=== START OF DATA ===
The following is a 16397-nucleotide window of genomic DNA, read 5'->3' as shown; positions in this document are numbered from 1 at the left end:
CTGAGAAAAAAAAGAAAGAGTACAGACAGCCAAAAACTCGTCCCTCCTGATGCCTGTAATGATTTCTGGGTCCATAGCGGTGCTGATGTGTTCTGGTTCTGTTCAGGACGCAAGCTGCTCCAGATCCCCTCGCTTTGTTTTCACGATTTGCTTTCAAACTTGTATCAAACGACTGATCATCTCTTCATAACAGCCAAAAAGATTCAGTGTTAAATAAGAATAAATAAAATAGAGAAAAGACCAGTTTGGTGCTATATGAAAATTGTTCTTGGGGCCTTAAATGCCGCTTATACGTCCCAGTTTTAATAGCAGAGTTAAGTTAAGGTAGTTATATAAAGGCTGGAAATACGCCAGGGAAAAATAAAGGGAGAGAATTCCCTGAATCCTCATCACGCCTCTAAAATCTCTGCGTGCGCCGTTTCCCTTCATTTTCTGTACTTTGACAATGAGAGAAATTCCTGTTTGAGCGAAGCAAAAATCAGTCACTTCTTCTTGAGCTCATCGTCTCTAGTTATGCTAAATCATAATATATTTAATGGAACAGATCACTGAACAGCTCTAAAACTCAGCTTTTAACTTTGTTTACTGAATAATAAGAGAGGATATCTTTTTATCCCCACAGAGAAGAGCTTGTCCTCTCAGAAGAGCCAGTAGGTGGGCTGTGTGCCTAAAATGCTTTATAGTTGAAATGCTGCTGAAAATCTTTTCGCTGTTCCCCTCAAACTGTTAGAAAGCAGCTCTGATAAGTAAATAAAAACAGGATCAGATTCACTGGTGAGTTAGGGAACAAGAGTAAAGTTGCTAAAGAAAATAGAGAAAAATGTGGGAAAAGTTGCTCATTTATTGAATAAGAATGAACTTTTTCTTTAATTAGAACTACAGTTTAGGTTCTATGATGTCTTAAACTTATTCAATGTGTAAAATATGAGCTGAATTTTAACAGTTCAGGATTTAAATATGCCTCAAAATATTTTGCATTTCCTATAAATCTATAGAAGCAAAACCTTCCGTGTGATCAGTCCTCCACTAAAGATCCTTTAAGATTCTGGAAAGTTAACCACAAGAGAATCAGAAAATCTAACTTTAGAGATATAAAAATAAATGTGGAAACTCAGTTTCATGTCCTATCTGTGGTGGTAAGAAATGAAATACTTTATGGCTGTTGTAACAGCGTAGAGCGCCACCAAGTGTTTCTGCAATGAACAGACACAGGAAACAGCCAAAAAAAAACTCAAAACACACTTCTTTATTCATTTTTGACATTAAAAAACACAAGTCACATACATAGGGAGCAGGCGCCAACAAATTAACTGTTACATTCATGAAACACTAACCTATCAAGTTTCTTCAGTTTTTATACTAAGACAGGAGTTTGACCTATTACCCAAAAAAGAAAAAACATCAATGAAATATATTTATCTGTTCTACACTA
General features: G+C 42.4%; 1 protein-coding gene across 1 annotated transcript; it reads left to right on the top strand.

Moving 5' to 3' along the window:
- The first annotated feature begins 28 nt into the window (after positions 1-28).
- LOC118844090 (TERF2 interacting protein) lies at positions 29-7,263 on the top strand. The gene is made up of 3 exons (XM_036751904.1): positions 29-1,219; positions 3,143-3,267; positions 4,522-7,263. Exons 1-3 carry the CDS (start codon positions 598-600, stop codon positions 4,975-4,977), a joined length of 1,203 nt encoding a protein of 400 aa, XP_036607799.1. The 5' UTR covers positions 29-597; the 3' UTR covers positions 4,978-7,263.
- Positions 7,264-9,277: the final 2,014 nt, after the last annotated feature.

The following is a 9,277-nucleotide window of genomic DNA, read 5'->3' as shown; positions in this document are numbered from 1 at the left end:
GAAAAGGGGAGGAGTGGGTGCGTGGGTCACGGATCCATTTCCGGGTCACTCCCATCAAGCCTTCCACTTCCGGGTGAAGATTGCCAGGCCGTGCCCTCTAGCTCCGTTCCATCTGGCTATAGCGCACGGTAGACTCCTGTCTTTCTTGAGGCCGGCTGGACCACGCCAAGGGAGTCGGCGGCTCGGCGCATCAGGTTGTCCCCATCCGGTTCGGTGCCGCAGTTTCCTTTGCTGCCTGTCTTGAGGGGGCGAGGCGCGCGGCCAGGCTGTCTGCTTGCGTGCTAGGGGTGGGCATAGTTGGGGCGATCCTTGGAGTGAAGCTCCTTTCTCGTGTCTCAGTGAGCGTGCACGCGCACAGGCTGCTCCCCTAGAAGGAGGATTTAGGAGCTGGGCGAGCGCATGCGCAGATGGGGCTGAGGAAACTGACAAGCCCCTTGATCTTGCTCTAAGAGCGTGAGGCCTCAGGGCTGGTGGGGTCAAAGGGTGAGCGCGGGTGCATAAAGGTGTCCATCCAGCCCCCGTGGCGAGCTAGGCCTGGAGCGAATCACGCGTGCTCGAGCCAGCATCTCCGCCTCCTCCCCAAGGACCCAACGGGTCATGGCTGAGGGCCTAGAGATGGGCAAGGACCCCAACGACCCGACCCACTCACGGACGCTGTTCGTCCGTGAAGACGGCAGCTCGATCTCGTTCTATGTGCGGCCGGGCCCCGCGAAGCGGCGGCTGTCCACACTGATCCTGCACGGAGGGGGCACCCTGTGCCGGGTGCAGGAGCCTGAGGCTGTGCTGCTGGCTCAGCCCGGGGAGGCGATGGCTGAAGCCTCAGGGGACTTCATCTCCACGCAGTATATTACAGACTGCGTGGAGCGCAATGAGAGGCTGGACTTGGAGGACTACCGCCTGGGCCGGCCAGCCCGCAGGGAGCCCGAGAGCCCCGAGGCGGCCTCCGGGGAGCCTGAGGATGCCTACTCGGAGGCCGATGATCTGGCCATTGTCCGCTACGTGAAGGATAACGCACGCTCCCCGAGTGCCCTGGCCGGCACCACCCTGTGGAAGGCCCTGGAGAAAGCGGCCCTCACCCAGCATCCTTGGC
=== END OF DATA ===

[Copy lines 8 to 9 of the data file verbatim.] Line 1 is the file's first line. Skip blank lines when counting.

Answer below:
The following is a 9,277-nucleotide window of genomic DNA, read 5'->3' as shown; positions in this document are numbered from 1 at the left end:
GAAAAGGGGAGGAGTGGGTGCGTGGGTCACGGATCCATTTCCGGGTCACTCCCATCAAGCCTTCCACTTCCGGGTGAAGATTGCCAGGCCGTGCCCTCTAGCTCCGTTCCATCTGGCTATAGCGCACGGTAGACTCCTGTCTTTCTTGAGGCCGGCTGGACCACGCCAAGGGAGTCGGCGGCTCGGCGCATCAGGTTGTCCCCATCCGGTTCGGTGCCGCAGTTTCCTTTGCTGCCTGTCTTGAGGGGGCGAGGCGCGCGGCCAGGCTGTCTGCTTGCGTGCTAGGGGTGGGCATAGTTGGGGCGATCCTTGGAGTGAAGCTCCTTTCTCGTGTCTCAGTGAGCGTGCACGCGCACAGGCTGCTCCCCTAGAAGGAGGATTTAGGAGCTGGGCGAGCGCATGCGCAGATGGGGCTGAGGAAACTGACAAGCCCCTTGATCTTGCTCTAAGAGCGTGAGGCCTCAGGGCTGGTGGGGTCAAAGGGTGAGCGCGGGTGCATAAAGGTGTCCATCCAGCCCCCGTGGCGAGCTAGGCCTGGAGCGAATCACGCGTGCTCGAGCCAGCATCTCCGCCTCCTCCCCAAGGACCCAACGGGTCATGGCTGAGGGCCTAGAGATGGGCAAGGACCCCAACGACCCGACCCACTCACGGACGCTGTTCGTCCGTGAAGACGGCAGCTCGATCTCGTTCTATGTGCGGCCGGGCCCCGCGAAGCGGCGGCTGTCCACACTGATCCTGCACGGAGGGGGCACCCTGTGCCGGGTGCAGGAGCCTGAGGCTGTGCTGCTGGCTCAGCCCGGGGAGGCGATGGCTGAAGCCTCAGGGGACTTCATCTCCACGCAGTATATTACAGACTGCGTGGAGCGCAATGAGAGGCTGGACTTGGAGGACTACCGCCTGGGCCGGCCAGCCCGCAGGGAGCCCGAGAGCCCCGAGGCGGCCTCCGGGGAGCCTGAGGATGCCTACTCGGAGGCCGATGATCTGGCCATTGTCCGCTACGTGAAGGATAACGCACGCTCCCCGAGTGCCCTGGCCGGCACCACCCTGTGGAAGGCCCTGGAGAAAGCGGCCCTCACCCAGCATCCTTGGC